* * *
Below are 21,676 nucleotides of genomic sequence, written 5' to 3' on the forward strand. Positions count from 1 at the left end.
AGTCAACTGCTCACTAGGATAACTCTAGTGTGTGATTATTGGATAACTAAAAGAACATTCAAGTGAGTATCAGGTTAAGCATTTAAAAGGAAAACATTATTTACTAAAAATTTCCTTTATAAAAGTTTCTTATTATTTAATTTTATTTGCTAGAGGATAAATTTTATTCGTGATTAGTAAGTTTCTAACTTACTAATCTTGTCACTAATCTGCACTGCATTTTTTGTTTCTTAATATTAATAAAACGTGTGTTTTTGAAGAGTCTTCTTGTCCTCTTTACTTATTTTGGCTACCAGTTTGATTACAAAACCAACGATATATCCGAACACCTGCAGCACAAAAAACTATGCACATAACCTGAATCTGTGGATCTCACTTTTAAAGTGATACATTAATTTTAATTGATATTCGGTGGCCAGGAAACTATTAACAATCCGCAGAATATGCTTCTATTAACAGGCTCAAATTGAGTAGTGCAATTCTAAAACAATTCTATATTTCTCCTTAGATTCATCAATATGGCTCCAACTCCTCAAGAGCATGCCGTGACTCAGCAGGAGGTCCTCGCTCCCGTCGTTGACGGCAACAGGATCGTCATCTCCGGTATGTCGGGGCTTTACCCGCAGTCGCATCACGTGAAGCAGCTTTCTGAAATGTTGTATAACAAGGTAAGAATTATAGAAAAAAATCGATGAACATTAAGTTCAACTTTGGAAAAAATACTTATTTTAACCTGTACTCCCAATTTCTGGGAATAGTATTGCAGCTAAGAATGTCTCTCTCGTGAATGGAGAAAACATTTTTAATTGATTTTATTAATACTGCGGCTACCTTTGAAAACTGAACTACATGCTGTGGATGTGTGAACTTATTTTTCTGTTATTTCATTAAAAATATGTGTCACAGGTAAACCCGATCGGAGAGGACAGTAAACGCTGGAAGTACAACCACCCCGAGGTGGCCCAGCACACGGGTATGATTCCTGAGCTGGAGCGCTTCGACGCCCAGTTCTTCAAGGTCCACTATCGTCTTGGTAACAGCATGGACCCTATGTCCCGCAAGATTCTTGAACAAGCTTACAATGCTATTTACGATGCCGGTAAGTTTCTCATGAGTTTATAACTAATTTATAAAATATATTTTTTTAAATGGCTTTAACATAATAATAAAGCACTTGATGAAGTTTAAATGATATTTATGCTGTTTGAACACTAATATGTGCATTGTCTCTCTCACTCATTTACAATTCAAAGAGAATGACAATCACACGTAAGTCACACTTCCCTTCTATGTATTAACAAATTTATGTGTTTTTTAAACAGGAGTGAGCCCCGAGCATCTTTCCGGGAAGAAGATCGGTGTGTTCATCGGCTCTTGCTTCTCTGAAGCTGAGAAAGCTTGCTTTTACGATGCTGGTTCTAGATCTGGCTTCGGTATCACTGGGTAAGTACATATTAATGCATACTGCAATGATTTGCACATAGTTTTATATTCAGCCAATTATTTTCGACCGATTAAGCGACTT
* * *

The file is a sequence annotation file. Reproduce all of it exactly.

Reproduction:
Below are 21,676 nucleotides of genomic sequence, written 5' to 3' on the forward strand. Positions count from 1 at the left end.
AGTCAACTGCTCACTAGGATAACTCTAGTGTGTGATTATTGGATAACTAAAAGAACATTCAAGTGAGTATCAGGTTAAGCATTTAAAAGGAAAACATTATTTACTAAAAATTTCCTTTATAAAAGTTTCTTATTATTTAATTTTATTTGCTAGAGGATAAATTTTATTCGTGATTAGTAAGTTTCTAACTTACTAATCTTGTCACTAATCTGCACTGCATTTTTTGTTTCTTAATATTAATAAAACGTGTGTTTTTGAAGAGTCTTCTTGTCCTCTTTACTTATTTTGGCTACCAGTTTGATTACAAAACCAACGATATATCCGAACACCTGCAGCACAAAAAACTATGCACATAACCTGAATCTGTGGATCTCACTTTTAAAGTGATACATTAATTTTAATTGATATTCGGTGGCCAGGAAACTATTAACAATCCGCAGAATATGCTTCTATTAACAGGCTCAAATTGAGTAGTGCAATTCTAAAACAATTCTATATTTCTCCTTAGATTCATCAATATGGCTCCAACTCCTCAAGAGCATGCCGTGACTCAGCAGGAGGTCCTCGCTCCCGTCGTTGACGGCAACAGGATCGTCATCTCCGGTATGTCGGGGCTTTACCCGCAGTCGCATCACGTGAAGCAGCTTTCTGAAATGTTGTATAACAAGGTAAGAATTATAGAAAAAAATCGATGAACATTAAGTTCAACTTTGGAAAAAATACTTATTTTAACCTGTACTCCCAATTTCTGGGAATAGTATTGCAGCTAAGAATGTCTCTCTCGTGAATGGAGAAAACATTTTTAATTGATTTTATTAATACTGCGGCTACCTTTGAAAACTGAACTACATGCTGTGGATGTGTGAACTTATTTTTCTGTTATTTCATTAAAAATATGTGTCACAGGTAAACCCGATCGGAGAGGACAGTAAACGCTGGAAGTACAACCACCCCGAGGTGGCCCAGCACACGGGTATGATTCCTGAGCTGGAGCGCTTCGACGCCCAGTTCTTCAAGGTCCACTATCGTCTTGGTAACAGCATGGACCCTATGTCCCGCAAGATTCTTGAACAAGCTTACAATGCTATTTACGATGCCGGTAAGTTTCTCATGAGTTTATAACTAATTTATAAAATATATTTTTTTAAATGGCTTTAACATAATAATAAAGCACTTGATGAAGTTTAAATGATATTTATGCTGTTTGAACACTAATATGTGCATTGTCTCTCTCACTCATTTACAATTCAAAGAGAATGACAATCACACGTAAGTCACACTTCCCTTCTATGTATTAACAAATTTATGTGTTTTTTAAACAGGAGTGAGCCCCGAGCATCTTTCCGGGAAGAAGATCGGTGTGTTCATCGGCTCTTGCTTCTCTGAAGCTGAGAAAGCTTGCTTTTACGATGCTGGTTCTAGATCTGGCTTCGGTATCACTGGGTAAGTACATATTAATGCATACTGCAATGATTTGCACATAGTTTTATATTCAGCCAATTATTTTCGACCGATTAAGCGACTT